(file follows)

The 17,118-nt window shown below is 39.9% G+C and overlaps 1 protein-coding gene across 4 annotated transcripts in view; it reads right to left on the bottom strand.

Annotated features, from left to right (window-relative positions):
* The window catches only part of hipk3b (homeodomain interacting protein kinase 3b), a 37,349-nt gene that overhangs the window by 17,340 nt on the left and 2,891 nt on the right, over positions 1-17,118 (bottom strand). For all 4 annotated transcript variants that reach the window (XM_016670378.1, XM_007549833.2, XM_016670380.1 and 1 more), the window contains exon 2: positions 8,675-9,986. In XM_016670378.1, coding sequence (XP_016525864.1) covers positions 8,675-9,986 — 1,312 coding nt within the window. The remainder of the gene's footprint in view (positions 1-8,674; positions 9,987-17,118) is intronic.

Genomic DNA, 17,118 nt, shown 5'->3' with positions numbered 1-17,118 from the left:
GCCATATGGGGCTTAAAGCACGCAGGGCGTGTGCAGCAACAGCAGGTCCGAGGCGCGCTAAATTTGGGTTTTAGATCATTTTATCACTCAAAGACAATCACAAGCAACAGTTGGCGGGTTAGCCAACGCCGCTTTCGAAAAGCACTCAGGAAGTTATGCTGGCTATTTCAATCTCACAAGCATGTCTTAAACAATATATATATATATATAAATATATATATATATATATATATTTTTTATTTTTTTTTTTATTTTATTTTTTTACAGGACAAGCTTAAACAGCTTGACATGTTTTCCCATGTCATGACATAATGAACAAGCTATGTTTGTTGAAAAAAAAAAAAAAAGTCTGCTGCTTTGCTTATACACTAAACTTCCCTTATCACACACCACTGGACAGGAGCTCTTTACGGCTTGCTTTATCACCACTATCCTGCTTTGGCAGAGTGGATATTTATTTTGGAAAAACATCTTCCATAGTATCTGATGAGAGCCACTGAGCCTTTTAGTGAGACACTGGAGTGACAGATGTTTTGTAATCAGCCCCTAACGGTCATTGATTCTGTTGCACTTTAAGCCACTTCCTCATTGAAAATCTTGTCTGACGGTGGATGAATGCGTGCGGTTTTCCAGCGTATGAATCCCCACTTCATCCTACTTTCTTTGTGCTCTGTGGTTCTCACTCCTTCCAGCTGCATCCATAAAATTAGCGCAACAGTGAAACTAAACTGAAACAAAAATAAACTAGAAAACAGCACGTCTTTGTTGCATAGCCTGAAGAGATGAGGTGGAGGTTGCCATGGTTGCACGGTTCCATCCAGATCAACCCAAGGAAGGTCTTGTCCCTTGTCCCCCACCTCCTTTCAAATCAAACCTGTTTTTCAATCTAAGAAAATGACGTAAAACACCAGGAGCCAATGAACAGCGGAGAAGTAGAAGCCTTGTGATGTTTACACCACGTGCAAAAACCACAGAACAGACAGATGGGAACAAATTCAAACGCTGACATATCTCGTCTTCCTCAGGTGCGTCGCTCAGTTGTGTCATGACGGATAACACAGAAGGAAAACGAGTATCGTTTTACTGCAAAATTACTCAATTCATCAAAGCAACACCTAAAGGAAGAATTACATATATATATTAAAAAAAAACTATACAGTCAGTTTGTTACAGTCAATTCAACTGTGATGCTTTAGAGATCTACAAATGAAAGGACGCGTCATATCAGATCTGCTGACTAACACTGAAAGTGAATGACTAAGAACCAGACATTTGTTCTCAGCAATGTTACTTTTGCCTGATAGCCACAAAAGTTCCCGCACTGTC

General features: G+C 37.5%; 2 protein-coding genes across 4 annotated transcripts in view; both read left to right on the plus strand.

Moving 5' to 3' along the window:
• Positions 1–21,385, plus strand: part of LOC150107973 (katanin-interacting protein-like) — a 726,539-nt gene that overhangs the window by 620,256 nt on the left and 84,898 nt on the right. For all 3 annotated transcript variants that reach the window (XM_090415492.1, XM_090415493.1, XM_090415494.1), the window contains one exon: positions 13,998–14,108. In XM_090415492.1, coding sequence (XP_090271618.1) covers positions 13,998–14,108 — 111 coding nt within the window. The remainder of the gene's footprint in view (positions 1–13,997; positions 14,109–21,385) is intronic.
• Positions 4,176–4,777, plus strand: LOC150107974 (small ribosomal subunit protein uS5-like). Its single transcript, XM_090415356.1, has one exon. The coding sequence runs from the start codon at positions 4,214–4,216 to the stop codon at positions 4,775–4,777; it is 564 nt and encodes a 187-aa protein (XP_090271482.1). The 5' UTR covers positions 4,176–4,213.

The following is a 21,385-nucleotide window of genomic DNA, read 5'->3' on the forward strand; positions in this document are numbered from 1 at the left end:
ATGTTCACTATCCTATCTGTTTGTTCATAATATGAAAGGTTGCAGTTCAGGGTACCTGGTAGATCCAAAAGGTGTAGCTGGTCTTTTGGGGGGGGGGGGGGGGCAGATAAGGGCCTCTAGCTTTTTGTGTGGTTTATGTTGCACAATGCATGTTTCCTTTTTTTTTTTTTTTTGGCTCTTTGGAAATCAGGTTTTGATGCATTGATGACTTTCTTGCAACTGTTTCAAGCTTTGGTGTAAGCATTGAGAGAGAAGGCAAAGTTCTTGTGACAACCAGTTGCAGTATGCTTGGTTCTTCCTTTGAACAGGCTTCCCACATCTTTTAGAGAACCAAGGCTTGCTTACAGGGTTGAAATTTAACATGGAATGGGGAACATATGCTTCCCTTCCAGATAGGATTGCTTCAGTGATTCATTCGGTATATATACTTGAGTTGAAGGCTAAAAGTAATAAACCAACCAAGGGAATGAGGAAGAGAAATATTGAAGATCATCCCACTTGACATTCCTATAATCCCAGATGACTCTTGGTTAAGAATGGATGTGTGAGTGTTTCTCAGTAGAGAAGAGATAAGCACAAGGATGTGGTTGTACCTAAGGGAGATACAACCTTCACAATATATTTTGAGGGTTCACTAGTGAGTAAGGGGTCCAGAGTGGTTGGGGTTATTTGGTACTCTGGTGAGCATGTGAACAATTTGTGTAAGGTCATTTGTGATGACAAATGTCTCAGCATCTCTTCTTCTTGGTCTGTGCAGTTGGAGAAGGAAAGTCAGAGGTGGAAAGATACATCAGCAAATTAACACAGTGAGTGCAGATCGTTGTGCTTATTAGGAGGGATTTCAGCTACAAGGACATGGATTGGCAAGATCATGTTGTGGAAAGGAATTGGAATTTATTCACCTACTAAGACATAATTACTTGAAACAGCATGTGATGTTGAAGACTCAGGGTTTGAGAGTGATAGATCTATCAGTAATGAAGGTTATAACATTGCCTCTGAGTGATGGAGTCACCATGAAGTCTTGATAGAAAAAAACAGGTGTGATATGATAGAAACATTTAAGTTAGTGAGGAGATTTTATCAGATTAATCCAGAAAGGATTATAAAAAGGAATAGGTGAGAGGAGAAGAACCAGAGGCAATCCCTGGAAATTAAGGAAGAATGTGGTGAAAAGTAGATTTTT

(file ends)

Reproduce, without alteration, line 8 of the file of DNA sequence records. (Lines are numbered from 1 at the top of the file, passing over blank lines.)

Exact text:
• Positions 1–21,385, plus strand: part of LOC150107973 (katanin-interacting protein-like) — a 726,539-nt gene that overhangs the window by 620,256 nt on the left and 84,898 nt on the right. For all 3 annotated transcript variants that reach the window (XM_090415492.1, XM_090415493.1, XM_090415494.1), the window contains one exon: positions 13,998–14,108. In XM_090415492.1, coding sequence (XP_090271618.1) covers positions 13,998–14,108 — 111 coding nt within the window. The remainder of the gene's footprint in view (positions 1–13,997; positions 14,109–21,385) is intronic.